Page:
From: Jony Rosenne (email@example.com)
Date: Sun Apr 03 2005 - 12:04:12 CST
I don't buy it.
When I was a kid, there were being sold pens bearing names such as RARKER and P.ARKER - please note that it was possible to fool people with plain ASCII, although ASCII was not even invented then. Actually, I have reason to believe that it was possible for evil people to mislead the innocent even before writing was invented.
It is up to the registrars to prevent the registration of misleading names. All that they need is a list of confusables. The registrar should notice that "paypaɫ.com" is confusable with "paypal.com".
Any competent trade name and trademark registrar does it today and has been doing it for years.
Unicode is just a minor technological complication.
Internet domain name registrars should be reminded of the duties inherent in their job as a registrar rather than blaming internationalization or Unicode.
> -----Original Message-----
> From: firstname.lastname@example.org
> [mailto:email@example.com] On Behalf Of Doug Ewell
> Sent: Sunday, April 03, 2005 7:27 PM
> To: Unicode Mailing List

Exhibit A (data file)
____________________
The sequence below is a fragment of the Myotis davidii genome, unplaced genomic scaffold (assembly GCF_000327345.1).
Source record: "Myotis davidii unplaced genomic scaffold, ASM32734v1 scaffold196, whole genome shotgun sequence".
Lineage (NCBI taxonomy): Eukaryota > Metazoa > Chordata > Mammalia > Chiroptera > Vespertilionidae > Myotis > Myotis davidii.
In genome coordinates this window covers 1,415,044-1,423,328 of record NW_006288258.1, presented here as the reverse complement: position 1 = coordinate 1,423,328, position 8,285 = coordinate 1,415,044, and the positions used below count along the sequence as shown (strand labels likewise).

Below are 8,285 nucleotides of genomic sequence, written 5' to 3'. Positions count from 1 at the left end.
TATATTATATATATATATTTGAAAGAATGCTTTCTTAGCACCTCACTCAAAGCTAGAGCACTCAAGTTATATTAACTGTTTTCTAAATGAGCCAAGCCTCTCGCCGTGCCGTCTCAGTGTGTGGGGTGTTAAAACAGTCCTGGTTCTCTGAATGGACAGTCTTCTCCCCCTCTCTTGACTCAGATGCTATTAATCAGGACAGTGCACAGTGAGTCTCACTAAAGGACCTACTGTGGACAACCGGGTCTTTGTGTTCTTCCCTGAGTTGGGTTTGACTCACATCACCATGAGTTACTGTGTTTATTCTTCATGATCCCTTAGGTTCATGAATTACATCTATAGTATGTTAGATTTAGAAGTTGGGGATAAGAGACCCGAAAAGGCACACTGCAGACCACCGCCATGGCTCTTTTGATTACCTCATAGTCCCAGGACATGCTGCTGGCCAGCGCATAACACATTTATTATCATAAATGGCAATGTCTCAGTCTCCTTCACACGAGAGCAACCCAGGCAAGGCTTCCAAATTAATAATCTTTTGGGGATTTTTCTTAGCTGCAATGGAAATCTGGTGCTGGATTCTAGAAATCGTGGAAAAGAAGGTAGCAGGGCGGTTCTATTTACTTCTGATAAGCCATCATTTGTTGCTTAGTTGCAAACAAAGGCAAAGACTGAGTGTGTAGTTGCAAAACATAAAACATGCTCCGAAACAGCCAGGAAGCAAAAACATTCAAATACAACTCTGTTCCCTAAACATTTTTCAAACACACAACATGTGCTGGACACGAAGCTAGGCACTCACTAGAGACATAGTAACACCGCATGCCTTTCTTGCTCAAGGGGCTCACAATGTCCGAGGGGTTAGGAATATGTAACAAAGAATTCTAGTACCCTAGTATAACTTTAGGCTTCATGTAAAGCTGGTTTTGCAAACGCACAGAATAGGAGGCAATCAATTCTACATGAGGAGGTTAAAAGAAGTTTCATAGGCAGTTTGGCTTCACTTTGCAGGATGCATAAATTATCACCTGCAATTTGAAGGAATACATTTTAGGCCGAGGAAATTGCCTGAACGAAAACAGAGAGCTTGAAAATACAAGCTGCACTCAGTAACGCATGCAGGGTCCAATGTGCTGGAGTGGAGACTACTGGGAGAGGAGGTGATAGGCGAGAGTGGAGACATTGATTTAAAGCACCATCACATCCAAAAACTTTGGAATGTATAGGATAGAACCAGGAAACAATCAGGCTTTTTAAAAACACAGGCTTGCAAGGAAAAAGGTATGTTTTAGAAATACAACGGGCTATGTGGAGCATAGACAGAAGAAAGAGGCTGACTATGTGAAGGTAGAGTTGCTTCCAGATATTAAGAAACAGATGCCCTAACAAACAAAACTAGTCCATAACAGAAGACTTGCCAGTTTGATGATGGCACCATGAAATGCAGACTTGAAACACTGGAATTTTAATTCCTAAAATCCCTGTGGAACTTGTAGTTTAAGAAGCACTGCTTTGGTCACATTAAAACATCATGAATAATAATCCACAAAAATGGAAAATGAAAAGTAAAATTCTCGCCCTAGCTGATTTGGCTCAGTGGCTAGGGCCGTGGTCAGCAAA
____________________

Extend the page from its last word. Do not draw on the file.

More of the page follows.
> Subject: Re: Security Issues
> Peter Kirk <peterkirk at qaya dot org> wrote:
> > Rather the opposite end of the minorities scale from the Tamil!
> > Nevertheless, even 20 people have their rights, although I doubt if
> > this language is viable. But a language group of 6000 can easily be
> > viable and stable enough that it should be supported by the
> There's a lot more to "being supported by the Internet" than
> the set of
> characters permitted in domain names.
> There's also a significant controversy surrounding the ability of some
> evil person to register "paypaɫ.com" or similar, using a letter like
> U+026B that most people in the world aren't aware exists, and using it
> to dupe innocent consumers. People are running around screaming that
> internationalized domain names are evil for allowing these characters,
> and that Unicode is evil for including them in the first place. This
> "security" thread is an attempt to work out the best solution for all.
> -Doug Ewell
> Fullerton, California
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